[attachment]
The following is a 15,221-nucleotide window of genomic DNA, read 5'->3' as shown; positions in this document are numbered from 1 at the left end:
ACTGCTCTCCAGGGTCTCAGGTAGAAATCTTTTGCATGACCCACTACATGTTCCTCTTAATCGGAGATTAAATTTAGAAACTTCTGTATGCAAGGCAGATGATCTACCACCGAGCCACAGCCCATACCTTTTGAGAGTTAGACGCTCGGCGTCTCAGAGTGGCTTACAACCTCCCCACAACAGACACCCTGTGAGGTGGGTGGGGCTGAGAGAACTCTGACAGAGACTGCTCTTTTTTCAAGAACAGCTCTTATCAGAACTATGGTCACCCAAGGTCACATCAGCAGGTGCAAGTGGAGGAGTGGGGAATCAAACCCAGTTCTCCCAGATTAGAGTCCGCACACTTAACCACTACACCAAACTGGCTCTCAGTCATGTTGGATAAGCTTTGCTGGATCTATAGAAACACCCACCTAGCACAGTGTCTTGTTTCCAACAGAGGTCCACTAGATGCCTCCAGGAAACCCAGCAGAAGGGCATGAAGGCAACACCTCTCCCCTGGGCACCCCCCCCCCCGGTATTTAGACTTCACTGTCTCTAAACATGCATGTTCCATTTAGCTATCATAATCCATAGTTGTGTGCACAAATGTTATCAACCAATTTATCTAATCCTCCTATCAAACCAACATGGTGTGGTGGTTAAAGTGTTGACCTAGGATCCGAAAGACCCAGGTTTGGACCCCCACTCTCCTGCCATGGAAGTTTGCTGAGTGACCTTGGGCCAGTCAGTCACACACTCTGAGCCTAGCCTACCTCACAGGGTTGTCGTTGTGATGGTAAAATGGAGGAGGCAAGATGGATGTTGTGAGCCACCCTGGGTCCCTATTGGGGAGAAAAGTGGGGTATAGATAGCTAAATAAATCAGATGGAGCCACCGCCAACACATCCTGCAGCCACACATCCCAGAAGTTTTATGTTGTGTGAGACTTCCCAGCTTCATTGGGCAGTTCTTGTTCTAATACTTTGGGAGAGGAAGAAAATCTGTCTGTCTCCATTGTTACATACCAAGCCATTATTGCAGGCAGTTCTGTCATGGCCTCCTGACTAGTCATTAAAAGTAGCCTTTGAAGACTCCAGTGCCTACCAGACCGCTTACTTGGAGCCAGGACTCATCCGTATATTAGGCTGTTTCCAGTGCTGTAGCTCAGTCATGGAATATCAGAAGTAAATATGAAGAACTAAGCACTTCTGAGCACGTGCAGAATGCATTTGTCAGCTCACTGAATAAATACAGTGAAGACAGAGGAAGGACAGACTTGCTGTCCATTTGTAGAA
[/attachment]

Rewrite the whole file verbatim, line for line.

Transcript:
The following is a 15,221-nucleotide window of genomic DNA, read 5'->3' as shown; positions in this document are numbered from 1 at the left end:
ACTGCTCTCCAGGGTCTCAGGTAGAAATCTTTTGCATGACCCACTACATGTTCCTCTTAATCGGAGATTAAATTTAGAAACTTCTGTATGCAAGGCAGATGATCTACCACCGAGCCACAGCCCATACCTTTTGAGAGTTAGACGCTCGGCGTCTCAGAGTGGCTTACAACCTCCCCACAACAGACACCCTGTGAGGTGGGTGGGGCTGAGAGAACTCTGACAGAGACTGCTCTTTTTTCAAGAACAGCTCTTATCAGAACTATGGTCACCCAAGGTCACATCAGCAGGTGCAAGTGGAGGAGTGGGGAATCAAACCCAGTTCTCCCAGATTAGAGTCCGCACACTTAACCACTACACCAAACTGGCTCTCAGTCATGTTGGATAAGCTTTGCTGGATCTATAGAAACACCCACCTAGCACAGTGTCTTGTTTCCAACAGAGGTCCACTAGATGCCTCCAGGAAACCCAGCAGAAGGGCATGAAGGCAACACCTCTCCCCTGGGCACCCCCCCCCCCGGTATTTAGACTTCACTGTCTCTAAACATGCATGTTCCATTTAGCTATCATAATCCATAGTTGTGTGCACAAATGTTATCAACCAATTTATCTAATCCTCCTATCAAACCAACATGGTGTGGTGGTTAAAGTGTTGACCTAGGATCCGAAAGACCCAGGTTTGGACCCCCACTCTCCTGCCATGGAAGTTTGCTGAGTGACCTTGGGCCAGTCAGTCACACACTCTGAGCCTAGCCTACCTCACAGGGTTGTCGTTGTGATGGTAAAATGGAGGAGGCAAGATGGATGTTGTGAGCCACCCTGGGTCCCTATTGGGGAGAAAAGTGGGGTATAGATAGCTAAATAAATCAGATGGAGCCACCGCCAACACATCCTGCAGCCACACATCCCAGAAGTTTTATGTTGTGTGAGACTTCCCAGCTTCATTGGGCAGTTCTTGTTCTAATACTTTGGGAGAGGAAGAAAATCTGTCTGTCTCCATTGTTACATACCAAGCCATTATTGCAGGCAGTTCTGTCATGGCCTCCTGACTAGTCATTAAAAGTAGCCTTTGAAGACTCCAGTGCCTACCAGACCGCTTACTTGGAGCCAGGACTCATCCGTATATTAGGCTGTTTCCAGTGCTGTAGCTCAGTCATGGAATATCAGAAGTAAATATGAAGAACTAAGCACTTCTGAGCACGTGCAGAATGCATTTGTCAGCTCACTGAATAAATACAGTGAAGACAGAGGAAGGACAGACTTGCTGTCCATTTGTAGAA